For his day job, he sells beer and other beverages, but once November rolls around, he puts on a different shirt. A striped shirt.
Dave Cronin is an Orland Park resident who works as an NCAA basketball referee. He’s entering 13th season at the Division I level, but he has a total of 18 years of referee experience.
He refs in several conferences during any given season, including the junior college circuit in Illinois, the Great Lakes Valley Conference, the College Conference of Illinois and Wisconsin, the Mid-American Conference, the Horizon League, the Summit League and, saving the best for last, ... the Big Ten.
So, how exactly does one become a referee?
According to Cronin, it’s about who you know and getting exposure in camps.
“I worked park district games, and then I met the right people," he said. "They told me about the camp scene. You also have to have the league or conference assigners see you and like your work. It’s just like high school baseball and basketball exposure camps for college recruiting."
Referees often are thrust into dramatic situations, but sometimes, just like players on a losing bench, Cronin admits to watching the clock and wanting a game to be over.
There was one game, however, that sticks out in his mind that he never wanted to end. It was Jan. 9, 2010, in Minneapolis at the University of Minnesota. Tubby Smith was the Golden Gophers' coach and the Buckeyes were coming off their 2009 championship run under Thad Matta. Oh, and Evan Turner, the NBA’s second overall pick in 2010 (Philadelphia), was starting at guard for the Buckeyes.
It was Cronin’s Big Ten debut.
“I was on cloud nine," he said. "It was just unreal. It was in the 'Barn,' which was built in 1902. The stadium was packed, and it was just an amazing atmosphere. I had chills whole game."
How about those fans that harass the referees?
“You can’t have rabbit ears," Cronin said. "Whatever people say has to go in one and out the other. At smaller arenas, you hear more at games.
"For example, at Illinois Wesleyan, a group of students show up in referee jerseys. I will talk to them and they will stay off me. I can’t worry about what the coaches say. All I can do is make good calls.
"You’re always going to miss call, just like getting ticket when you drive. As long as you trust your partners to work in their triangles and not reach over, you will be fine. I just worry about what I can control and hopefully I make the right call.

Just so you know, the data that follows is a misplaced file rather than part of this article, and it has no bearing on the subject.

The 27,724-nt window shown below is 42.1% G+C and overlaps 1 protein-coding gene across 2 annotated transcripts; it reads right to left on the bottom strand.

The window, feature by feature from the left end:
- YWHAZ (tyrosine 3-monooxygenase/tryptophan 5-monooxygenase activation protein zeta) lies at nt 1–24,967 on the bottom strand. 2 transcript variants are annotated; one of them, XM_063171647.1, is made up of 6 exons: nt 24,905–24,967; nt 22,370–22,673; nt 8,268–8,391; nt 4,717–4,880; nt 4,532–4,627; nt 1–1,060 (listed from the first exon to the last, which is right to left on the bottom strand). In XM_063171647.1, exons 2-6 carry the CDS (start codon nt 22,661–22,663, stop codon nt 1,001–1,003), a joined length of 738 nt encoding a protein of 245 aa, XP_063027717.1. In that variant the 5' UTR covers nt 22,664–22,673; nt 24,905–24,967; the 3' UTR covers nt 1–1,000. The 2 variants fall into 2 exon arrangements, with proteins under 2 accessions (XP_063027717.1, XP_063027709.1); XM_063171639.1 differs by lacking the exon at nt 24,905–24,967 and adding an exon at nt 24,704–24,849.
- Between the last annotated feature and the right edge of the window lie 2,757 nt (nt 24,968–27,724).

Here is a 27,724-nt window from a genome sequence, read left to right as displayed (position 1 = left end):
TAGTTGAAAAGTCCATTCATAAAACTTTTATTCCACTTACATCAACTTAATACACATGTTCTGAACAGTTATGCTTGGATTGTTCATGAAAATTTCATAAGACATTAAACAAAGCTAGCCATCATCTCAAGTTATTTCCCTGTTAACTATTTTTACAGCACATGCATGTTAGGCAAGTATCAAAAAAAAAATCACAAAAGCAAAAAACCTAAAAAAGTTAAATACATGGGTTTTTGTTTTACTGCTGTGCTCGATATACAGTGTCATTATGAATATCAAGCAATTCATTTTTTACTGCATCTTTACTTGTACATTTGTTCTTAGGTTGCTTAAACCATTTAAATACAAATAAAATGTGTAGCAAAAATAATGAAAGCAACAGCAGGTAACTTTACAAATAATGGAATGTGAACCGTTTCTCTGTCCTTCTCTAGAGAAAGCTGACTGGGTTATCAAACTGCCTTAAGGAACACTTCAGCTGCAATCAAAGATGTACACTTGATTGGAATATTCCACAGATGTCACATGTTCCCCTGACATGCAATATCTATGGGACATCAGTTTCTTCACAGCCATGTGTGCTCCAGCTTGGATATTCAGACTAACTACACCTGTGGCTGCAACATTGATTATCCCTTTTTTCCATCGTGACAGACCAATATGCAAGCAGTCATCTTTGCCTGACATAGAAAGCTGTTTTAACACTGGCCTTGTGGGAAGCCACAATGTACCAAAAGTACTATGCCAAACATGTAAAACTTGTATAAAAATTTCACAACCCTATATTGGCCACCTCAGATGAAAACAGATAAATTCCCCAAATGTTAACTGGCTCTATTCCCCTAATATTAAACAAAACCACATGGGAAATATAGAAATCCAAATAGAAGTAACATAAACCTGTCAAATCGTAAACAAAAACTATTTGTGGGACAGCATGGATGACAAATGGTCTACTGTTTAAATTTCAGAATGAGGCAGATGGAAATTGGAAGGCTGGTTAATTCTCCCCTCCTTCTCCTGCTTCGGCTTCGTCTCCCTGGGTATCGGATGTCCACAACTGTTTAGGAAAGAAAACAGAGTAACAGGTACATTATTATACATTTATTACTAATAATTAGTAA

"It’s hard to become a referee, but it’s very easy to get out, especially if you miss a rules call on a double-technical foul.”
Cronin prefers the bigger stadiums where 19,000 to 20,000 people will come out to cheer on their teams. He also has called games where maybe 100 people show up.
“That’s when you hear everything and stuff echoes,” he said.
So, can he watch college basketball on TV? And what does he watch?
"I love college basketball," Cronin said. "I will often watch the refs more than game, but growing up, I just watched the game. Now, if I’m home during the season, I’m watching college hoops. I like to see what the other referees do and see what I can add."
Speaking of being on television, Cronin prefers to not be on TV, but of course with cable, it happens a lot, but it gives his family a chance to watch.
He once was a baseball standout. He played at Andrew in the early-1980s. Later, he played for Gordie Gillespie at the University of Saint Francis. He was invited to spring training with the White Sox, Cardinals and Royals, but his baseball career didn’t pan out.
Baseball came to him from his father, who played in the White Sox farm system in 1939. Like so many other men in that time, Cronin’s father’s baseball career was cut short by being drafted into World War II.
Cronin makes his home in Orland Park with his wife, Patty, and their three sons. Cronin’s two eldest sons referee hockey and basketball games. The family often will travel along to bigger games in the Chicago area.